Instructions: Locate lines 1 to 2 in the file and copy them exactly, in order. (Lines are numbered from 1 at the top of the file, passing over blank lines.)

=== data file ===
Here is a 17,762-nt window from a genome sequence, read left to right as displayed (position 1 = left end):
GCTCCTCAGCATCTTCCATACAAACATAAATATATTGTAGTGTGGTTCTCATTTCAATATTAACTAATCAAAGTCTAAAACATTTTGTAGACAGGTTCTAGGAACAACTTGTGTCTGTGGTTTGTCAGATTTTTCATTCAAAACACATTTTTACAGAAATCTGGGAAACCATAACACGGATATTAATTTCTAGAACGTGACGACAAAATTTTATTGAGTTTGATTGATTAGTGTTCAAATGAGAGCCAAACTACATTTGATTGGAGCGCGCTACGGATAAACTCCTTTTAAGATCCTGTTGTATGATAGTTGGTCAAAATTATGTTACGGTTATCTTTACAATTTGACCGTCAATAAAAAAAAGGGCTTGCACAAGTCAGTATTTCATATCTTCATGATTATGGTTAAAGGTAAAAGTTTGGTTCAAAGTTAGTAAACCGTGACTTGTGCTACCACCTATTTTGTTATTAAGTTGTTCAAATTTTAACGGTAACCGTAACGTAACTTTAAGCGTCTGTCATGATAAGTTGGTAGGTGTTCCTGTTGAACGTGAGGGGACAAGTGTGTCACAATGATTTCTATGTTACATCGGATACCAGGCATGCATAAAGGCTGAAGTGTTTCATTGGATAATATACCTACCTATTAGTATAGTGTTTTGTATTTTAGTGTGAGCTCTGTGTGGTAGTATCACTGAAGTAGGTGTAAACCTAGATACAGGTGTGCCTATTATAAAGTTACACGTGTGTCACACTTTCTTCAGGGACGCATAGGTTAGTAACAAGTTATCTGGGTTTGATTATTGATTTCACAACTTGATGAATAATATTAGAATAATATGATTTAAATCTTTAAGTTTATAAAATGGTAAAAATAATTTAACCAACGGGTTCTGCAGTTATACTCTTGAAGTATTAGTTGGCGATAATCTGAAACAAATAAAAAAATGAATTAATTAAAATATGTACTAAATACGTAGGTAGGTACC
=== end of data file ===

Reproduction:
Here is a 17,762-nt window from a genome sequence, read left to right as displayed (position 1 = left end):
GCTCCTCAGCATCTTCCATACAAACATAAATATATTGTAGTGTGGTTCTCATTTCAATATTAACTAATCAAAGTCTAAAACATTTTGTAGACAGGTTCTAGGAACAACTTGTGTCTGTGGTTTGTCAGATTTTTCATTCAAAACACATTTTTACAGAAATCTGGGAAACCATAACACGGATATTAATTTCTAGAACGTGACGACAAAATTTTATTGAGTTTGATTGATTAGTGTTCAAATGAGAGCCAAACTACATTTGATTGGAGCGCGCTACGGATAAACTCCTTTTAAGATCCTGTTGTATGATAGTTGGTCAAAATTATGTTACGGTTATCTTTACAATTTGACCGTCAATAAAAAAAAGGGCTTGCACAAGTCAGTATTTCATATCTTCATGATTATGGTTAAAGGTAAAAGTTTGGTTCAAAGTTAGTAAACCGTGACTTGTGCTACCACCTATTTTGTTATTAAGTTGTTCAAATTTTAACGGTAACCGTAACGTAACTTTAAGCGTCTGTCATGATAAGTTGGTAGGTGTTCCTGTTGAACGTGAGGGGACAAGTGTGTCACAATGATTTCTATGTTACATCGGATACCAGGCATGCATAAAGGCTGAAGTGTTTCATTGGATAATATACCTACCTATTAGTATAGTGTTTTGTATTTTAGTGTGAGCTCTGTGTGGTAGTATCACTGAAGTAGGTGTAAACCTAGATACAGGTGTGCCTATTATAAAGTTACACGTGTGTCACACTTTCTTCAGGGACGCATAGGTTAGTAACAAGTTATCTGGGTTTGATTATTGATTTCACAACTTGATGAATAATATTAGAATAATATGATTTAAATCTTTAAGTTTATAAAATGGTAAAAATAATTTAACCAACGGGTTCTGCAGTTATACTCTTGAAGTATTAGTTGGCGATAATCTGAAACAAATAAAAAAATGAATTAATTAAAATATGTACTAAATACGTAGGTAGGTACC